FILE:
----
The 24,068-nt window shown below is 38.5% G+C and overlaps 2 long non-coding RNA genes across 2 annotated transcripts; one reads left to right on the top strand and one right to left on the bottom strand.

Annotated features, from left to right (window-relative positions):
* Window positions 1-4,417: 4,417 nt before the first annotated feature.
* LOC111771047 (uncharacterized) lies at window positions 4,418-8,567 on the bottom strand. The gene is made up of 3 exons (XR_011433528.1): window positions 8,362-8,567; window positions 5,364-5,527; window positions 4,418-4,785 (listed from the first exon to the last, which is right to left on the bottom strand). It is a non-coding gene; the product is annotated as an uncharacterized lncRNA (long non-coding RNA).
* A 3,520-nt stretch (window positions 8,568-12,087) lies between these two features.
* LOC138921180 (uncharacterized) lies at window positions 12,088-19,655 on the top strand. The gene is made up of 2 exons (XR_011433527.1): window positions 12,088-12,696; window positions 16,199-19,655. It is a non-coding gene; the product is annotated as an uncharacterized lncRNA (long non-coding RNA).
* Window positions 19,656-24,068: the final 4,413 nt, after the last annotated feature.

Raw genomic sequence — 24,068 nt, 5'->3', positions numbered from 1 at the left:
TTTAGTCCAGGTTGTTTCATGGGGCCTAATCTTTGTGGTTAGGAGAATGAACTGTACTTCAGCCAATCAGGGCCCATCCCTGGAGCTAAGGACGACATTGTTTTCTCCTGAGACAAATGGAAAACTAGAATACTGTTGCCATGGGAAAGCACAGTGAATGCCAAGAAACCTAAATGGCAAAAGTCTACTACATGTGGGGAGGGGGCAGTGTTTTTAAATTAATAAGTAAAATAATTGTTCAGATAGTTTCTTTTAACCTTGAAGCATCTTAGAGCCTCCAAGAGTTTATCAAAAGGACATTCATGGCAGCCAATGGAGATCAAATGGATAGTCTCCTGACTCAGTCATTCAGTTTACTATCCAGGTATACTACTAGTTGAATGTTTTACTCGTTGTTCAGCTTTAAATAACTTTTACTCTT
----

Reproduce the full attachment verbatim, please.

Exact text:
The 24,068-nt window shown below is 38.5% G+C and overlaps 2 long non-coding RNA genes across 2 annotated transcripts; one reads left to right on the top strand and one right to left on the bottom strand.

Annotated features, from left to right (window-relative positions):
* Window positions 1-4,417: 4,417 nt before the first annotated feature.
* LOC111771047 (uncharacterized) lies at window positions 4,418-8,567 on the bottom strand. The gene is made up of 3 exons (XR_011433528.1): window positions 8,362-8,567; window positions 5,364-5,527; window positions 4,418-4,785 (listed from the first exon to the last, which is right to left on the bottom strand). It is a non-coding gene; the product is annotated as an uncharacterized lncRNA (long non-coding RNA).
* A 3,520-nt stretch (window positions 8,568-12,087) lies between these two features.
* LOC138921180 (uncharacterized) lies at window positions 12,088-19,655 on the top strand. The gene is made up of 2 exons (XR_011433527.1): window positions 12,088-12,696; window positions 16,199-19,655. It is a non-coding gene; the product is annotated as an uncharacterized lncRNA (long non-coding RNA).
* Window positions 19,656-24,068: the final 4,413 nt, after the last annotated feature.

Raw genomic sequence — 24,068 nt, 5'->3', positions numbered from 1 at the left:
TTTAGTCCAGGTTGTTTCATGGGGCCTAATCTTTGTGGTTAGGAGAATGAACTGTACTTCAGCCAATCAGGGCCCATCCCTGGAGCTAAGGACGACATTGTTTTCTCCTGAGACAAATGGAAAACTAGAATACTGTTGCCATGGGAAAGCACAGTGAATGCCAAGAAACCTAAATGGCAAAAGTCTACTACATGTGGGGAGGGGGCAGTGTTTTTAAATTAATAAGTAAAATAATTGTTCAGATAGTTTCTTTTAACCTTGAAGCATCTTAGAGCCTCCAAGAGTTTATCAAAAGGACATTCATGGCAGCCAATGGAGATCAAATGGATAGTCTCCTGACTCAGTCATTCAGTTTACTATCCAGGTATACTACTAGTTGAATGTTTTACTCGTTGTTCAGCTTTAAATAACTTTTACTCTT